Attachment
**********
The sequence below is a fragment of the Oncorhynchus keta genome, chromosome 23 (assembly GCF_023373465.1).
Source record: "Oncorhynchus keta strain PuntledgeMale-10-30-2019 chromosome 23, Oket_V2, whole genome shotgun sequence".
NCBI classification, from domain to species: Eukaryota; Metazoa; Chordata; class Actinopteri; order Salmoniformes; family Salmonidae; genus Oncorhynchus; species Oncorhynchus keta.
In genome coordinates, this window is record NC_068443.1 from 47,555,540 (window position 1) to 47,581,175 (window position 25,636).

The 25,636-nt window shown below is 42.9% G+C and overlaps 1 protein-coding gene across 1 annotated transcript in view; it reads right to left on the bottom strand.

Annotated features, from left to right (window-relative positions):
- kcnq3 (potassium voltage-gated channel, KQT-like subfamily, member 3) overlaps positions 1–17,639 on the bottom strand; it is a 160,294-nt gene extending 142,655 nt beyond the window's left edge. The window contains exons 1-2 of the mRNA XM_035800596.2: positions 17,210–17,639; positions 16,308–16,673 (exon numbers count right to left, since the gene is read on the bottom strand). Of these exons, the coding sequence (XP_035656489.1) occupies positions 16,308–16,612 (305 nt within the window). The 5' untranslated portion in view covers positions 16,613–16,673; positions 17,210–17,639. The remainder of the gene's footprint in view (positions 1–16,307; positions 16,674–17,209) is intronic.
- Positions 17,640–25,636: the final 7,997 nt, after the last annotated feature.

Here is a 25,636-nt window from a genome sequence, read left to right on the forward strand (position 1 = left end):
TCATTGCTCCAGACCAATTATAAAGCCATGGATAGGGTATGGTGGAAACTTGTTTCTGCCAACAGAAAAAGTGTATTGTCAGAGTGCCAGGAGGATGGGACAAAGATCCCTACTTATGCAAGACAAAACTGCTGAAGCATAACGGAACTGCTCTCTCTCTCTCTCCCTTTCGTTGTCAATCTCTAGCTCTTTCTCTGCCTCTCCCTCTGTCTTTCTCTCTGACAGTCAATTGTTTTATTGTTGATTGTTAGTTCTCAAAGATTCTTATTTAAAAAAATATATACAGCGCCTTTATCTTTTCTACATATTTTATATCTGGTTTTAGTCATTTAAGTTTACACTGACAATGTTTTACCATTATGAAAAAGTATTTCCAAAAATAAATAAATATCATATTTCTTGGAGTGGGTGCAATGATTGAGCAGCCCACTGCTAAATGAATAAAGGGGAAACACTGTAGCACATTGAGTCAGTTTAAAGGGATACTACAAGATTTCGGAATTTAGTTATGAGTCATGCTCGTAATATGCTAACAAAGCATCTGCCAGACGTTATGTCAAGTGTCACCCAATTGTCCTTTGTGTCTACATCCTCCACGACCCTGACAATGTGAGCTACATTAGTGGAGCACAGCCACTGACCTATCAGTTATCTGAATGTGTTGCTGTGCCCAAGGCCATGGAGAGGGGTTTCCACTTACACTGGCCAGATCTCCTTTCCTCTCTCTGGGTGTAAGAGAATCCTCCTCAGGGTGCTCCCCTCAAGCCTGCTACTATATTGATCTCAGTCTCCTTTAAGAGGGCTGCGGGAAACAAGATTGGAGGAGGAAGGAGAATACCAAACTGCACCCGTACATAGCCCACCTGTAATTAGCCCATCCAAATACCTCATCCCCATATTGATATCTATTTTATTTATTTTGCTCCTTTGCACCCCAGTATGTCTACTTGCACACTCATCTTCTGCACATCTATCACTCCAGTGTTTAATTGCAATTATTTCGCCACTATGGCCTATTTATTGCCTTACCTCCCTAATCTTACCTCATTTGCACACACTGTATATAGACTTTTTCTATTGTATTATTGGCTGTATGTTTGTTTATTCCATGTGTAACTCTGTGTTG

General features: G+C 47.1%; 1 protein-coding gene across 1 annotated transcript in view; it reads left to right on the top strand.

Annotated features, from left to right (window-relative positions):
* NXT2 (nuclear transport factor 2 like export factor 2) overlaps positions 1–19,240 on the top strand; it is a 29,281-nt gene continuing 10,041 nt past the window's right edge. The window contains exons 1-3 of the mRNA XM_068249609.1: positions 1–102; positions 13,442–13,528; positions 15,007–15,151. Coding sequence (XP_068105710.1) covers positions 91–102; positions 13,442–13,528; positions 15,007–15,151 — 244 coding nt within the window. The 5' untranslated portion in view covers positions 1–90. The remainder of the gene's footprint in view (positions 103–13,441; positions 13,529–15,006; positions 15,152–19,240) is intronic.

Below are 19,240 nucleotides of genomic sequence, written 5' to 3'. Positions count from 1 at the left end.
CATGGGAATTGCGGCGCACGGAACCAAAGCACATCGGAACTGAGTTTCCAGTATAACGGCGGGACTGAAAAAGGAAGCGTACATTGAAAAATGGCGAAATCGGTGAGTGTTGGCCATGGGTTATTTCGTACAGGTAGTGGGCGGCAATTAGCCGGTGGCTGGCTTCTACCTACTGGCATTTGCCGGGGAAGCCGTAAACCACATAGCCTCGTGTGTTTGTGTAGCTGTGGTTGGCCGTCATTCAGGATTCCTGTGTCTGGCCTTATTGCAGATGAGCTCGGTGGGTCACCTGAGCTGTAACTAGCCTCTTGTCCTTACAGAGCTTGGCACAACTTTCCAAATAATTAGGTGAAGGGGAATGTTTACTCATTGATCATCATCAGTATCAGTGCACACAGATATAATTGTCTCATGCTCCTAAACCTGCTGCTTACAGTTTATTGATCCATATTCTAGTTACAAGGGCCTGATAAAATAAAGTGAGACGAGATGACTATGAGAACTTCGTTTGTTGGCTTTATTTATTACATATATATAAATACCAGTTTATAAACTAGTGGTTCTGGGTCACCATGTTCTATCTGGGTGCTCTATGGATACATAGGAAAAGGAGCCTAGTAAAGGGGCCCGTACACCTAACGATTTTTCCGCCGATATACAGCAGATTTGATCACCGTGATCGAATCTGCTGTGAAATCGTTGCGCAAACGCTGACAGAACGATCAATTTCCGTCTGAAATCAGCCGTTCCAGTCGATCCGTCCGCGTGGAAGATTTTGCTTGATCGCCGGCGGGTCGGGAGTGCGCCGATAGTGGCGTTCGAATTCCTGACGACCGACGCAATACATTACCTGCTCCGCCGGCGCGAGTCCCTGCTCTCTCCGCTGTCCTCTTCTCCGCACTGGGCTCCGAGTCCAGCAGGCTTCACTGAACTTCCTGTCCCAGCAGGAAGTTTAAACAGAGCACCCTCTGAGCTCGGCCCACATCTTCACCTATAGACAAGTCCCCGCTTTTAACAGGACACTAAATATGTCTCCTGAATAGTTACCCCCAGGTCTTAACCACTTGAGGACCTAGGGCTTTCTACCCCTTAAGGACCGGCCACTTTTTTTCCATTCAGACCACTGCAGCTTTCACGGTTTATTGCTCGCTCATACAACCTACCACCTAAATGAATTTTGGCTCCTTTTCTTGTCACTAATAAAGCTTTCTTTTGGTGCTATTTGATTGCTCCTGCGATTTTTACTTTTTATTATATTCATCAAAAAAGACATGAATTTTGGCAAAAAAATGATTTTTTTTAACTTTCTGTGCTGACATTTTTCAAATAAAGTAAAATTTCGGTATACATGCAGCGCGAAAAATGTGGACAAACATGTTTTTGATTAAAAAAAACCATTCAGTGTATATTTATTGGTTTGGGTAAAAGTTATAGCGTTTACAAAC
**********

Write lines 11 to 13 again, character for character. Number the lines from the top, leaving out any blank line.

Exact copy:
General features: G+C 47.1%; 1 protein-coding gene across 1 annotated transcript in view; it reads left to right on the top strand.

Annotated features, from left to right (window-relative positions):
* NXT2 (nuclear transport factor 2 like export factor 2) overlaps positions 1–19,240 on the top strand; it is a 29,281-nt gene continuing 10,041 nt past the window's right edge. The window contains exons 1-3 of the mRNA XM_068249609.1: positions 1–102; positions 13,442–13,528; positions 15,007–15,151. Coding sequence (XP_068105710.1) covers positions 91–102; positions 13,442–13,528; positions 15,007–15,151 — 244 coding nt within the window. The 5' untranslated portion in view covers positions 1–90. The remainder of the gene's footprint in view (positions 103–13,441; positions 13,529–15,006; positions 15,152–19,240) is intronic.